Contemplation: God wants to set our hearts ablaze with the fire of his Holy Spirit that we may share in his holiness and radiate the joy of the gospel to those around us. St. Augustine tells us that there are two kinds of people and two kinds of love: “One is holy, the other is selfish. One is subject to God; the other endeavors to equal Him.” We are what we love. God wants to free our hearts from all that would keep us captive to selfishness and sin. “Rend your hearts and not your garments” says the prophet Joel (Joel 2:12). Use this Season of Lent to the fullest – embrace the laws of God and the teachings of Jesus Christ and His Holy Catholic Church.  Undergo a conversion of mind and heart.  Conform your will to God’s will.  With the help of the Holy Spirit, transform your minds and hearts to be lead in God’s way of truth and holiness – it’s the one and only way!  With Lent just around the corner (Ash Wednesday is February 10th), how might prayer, fasting, and almsgiving take on a new light in my own life?

Lectio Divina 2-02-2016

Tuesday, February 2 ~ Fourth Week in Ordinary Time

Feast of the Presentation of the Lord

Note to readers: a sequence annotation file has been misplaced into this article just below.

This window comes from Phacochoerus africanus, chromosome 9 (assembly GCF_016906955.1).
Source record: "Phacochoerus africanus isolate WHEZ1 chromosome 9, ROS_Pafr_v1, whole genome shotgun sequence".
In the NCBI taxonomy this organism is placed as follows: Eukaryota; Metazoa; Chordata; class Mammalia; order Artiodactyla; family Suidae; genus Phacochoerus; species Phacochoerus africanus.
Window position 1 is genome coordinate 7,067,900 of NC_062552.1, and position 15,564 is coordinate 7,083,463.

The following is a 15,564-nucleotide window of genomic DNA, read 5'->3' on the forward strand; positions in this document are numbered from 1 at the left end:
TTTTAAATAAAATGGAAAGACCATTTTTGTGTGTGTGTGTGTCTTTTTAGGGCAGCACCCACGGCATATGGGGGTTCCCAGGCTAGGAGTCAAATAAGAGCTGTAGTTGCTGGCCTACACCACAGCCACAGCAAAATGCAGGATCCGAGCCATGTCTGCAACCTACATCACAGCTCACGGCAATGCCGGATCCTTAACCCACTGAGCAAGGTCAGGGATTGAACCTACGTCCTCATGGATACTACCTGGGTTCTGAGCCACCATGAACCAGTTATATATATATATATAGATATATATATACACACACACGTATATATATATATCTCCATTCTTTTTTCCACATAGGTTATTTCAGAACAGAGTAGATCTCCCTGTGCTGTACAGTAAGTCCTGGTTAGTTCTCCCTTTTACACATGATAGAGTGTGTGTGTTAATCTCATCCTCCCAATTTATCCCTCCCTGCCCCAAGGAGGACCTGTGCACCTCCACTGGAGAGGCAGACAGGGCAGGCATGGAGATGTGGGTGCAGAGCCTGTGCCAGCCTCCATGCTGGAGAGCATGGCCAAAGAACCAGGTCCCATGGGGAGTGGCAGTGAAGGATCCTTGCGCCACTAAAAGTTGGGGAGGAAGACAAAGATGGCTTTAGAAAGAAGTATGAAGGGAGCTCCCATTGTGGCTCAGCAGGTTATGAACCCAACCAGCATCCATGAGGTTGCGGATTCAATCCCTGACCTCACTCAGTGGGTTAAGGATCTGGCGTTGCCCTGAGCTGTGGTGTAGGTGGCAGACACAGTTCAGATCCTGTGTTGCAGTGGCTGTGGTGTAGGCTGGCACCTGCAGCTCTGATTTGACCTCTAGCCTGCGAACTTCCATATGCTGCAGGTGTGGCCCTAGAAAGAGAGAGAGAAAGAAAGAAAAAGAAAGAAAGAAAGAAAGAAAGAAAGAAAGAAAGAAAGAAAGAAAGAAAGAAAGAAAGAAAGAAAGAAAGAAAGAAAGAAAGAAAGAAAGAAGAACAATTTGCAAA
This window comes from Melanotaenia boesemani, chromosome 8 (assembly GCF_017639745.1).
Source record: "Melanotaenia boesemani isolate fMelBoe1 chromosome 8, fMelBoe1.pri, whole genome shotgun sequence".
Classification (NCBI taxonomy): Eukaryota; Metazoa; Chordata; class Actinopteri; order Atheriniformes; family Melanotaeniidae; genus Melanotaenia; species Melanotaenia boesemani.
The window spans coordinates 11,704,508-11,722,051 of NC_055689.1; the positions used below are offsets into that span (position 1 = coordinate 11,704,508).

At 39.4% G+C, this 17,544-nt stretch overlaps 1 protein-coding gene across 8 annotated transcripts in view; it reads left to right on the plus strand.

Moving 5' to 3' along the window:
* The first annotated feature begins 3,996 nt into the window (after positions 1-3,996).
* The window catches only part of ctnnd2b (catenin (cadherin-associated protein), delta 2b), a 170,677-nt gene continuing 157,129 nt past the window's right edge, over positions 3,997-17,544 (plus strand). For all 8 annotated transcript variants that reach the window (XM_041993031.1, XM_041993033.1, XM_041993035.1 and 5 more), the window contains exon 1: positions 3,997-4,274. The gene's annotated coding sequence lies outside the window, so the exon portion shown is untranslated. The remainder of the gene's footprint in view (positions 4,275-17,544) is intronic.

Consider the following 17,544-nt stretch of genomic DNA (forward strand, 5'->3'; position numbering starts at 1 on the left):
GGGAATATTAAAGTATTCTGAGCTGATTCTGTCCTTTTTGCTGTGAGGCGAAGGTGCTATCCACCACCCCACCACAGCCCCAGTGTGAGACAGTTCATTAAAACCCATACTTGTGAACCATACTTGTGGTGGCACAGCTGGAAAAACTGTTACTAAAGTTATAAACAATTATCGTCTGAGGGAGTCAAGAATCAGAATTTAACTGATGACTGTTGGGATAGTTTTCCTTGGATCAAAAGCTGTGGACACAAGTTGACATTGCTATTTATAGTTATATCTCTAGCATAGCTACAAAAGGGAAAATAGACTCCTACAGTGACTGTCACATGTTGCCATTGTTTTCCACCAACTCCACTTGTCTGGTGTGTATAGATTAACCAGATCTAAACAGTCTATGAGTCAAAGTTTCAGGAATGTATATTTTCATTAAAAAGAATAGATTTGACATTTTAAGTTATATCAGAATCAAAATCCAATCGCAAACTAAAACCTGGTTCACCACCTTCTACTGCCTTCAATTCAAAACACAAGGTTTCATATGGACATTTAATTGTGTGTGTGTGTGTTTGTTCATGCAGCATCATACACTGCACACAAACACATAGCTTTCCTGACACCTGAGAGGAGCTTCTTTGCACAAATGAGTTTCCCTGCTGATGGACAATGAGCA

Holy Gospel: Luke 2:22-40 When the days were completed for their purification according to the law of Moses, Mary and Joseph took Jesus up to Jerusalem to present him to the Lord, just as it is written in the law of the Lord, Every male that opens the womb shall be consecrated to the Lord, and to offer the sacrifice of a pair of turtledoves or two young pigeons, in accordance with the dictate in the law of the Lord.  Now there was a man in Jerusalem whose name was Simeon. This man was righteous and devout, awaiting the consolation of Israel, and the Holy Spirit was upon him. It had been revealed to him by the Holy Spirit that he should not see death before he had seen the Christ of the Lord.  He came in the Spirit into the temple; and when the parents brought in the child Jesus to perform the custom of the law in regard to him, he took him into his arms and blessed God, saying: “Now, Master, you may let your servant go in peace, according to your word, for my eyes have seen your salvation, which you prepared in the sight of all the peoples: a light for revelation to the Gentiles, and glory for your people Israel.” The child’s father and mother were amazed at what was said about him; and Simeon blessed them and said to Mary his mother, “Behold, this child is destined for the fall and rise of many in Israel, and to be a sign that will be contradicted and you yourself a sword will pierce so that the thoughts of many hearts may be revealed.” There was also a prophetess, Anna, the daughter of Phanuel, of the tribe of Asher. She was advanced in years, having lived seven years with her husband after her marriage, and then as a widow until she was eighty-four. She never left the temple, but worshiped night and day with fasting and prayer. And coming forward at that very time, she gave thanks to God and spoke about the child to all who were awaiting the redemption of Jerusalem. When they had fulfilled all the prescriptions of the law of the Lord, they returned to Galilee, to their own town of Nazareth. The child grew and became strong, filled with wisdom; and the favor of God was upon him.